Eyes, ears, throat, check. Parents’ income, check. Pediatricians will soon be asking parents about their financial status because of the negative effects of poverty on a child’s health.
In recommendations to be released Wednesday, the American Academy of Pediatrics urges doctors to ask parents this question at each appointment: “Do you have difficulty making ends meet at the end of the month?”
The question should be asked in all areas of the country, since economic insecurity can affect families in cities, suburbs and rural areas. Parents who answer “yes” will be directed to community resources for housing, nutrition and job assistance.
Poverty can impair children’s development and shorten their life spans. A study from Washington University used brain scans to show that local children living in poverty had smaller areas of white and gray brain matter. Poverty is also linked to teen pregnancy, drug and alcohol abuse, and lead poisoning.
“We need to do something about poverty in childhood because it affects kids’ health,” said Dr. Katie Plax, professor of pediatrics and medical director of SPOT (Supporting Positive Opportunities with Teens) health care. “We really want families and kids to get help.”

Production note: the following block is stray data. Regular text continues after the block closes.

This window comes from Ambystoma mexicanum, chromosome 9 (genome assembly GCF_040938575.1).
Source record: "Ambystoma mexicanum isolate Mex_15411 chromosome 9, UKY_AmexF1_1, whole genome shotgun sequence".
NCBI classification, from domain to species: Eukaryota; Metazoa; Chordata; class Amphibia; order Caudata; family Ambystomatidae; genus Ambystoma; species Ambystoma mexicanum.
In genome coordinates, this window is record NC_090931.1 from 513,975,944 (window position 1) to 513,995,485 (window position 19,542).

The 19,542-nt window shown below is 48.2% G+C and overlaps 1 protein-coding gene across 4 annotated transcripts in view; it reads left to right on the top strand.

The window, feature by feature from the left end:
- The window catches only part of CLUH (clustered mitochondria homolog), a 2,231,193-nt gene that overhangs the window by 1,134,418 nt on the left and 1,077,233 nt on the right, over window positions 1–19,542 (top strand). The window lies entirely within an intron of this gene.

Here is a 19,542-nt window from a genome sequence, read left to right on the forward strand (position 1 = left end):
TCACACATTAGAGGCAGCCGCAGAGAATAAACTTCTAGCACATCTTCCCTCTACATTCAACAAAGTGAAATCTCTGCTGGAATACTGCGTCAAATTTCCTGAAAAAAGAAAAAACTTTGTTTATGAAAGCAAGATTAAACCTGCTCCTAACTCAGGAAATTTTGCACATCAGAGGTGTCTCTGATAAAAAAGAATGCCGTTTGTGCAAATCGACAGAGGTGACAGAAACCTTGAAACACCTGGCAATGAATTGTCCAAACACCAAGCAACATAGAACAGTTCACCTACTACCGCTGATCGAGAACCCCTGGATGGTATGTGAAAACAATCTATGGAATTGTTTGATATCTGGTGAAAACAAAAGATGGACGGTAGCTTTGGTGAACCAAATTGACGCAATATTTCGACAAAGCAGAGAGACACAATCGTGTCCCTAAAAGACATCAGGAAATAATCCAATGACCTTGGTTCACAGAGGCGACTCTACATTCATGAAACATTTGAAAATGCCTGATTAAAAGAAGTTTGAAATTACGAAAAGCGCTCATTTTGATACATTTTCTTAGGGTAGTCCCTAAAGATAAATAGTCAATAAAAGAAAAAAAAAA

In addition to help from local charities, the pediatricians’ group is in favor of policies that support school lunch programs, Medicaid, food stamps and other government assistance for families.
Spending upfront to help children living in poverty will save the state in future health care costs and allow children to become productive citizens, said Dr. Kenneth Haller, president of the Missouri chapter of the American Academy of Pediatrics and associate professor of pediatrics at St. Louis University.
Haller said children living in poverty have stress-related health problems which can turn the body’s immune system against itself.
Stress hormones can cause inflammation in the body’s circulatory system, leading to heart and breathing problems. The hormones can accelerate fat storage and suppress the immune system. The constant stress can permanently change a child’s genes, potentially shortening their lives. The damage is not only physical but mental, causing problems with attention and learning.
Pediatricians already talk to parents about safety concerns such as bike helmets, car seats and guns in the home. Questions about financial security are also of critical importance to a child’s well-being, doctors said.
“Our job as pediatricians is to address the health and welfare of a child, not just whether they have a bad cold or ear infection,” Haller said. “If we can do some screening to help people early in life to meet some minimum goals in terms of nutrition and housing security, it’s not going to be good just for the kid and family but the entire society.”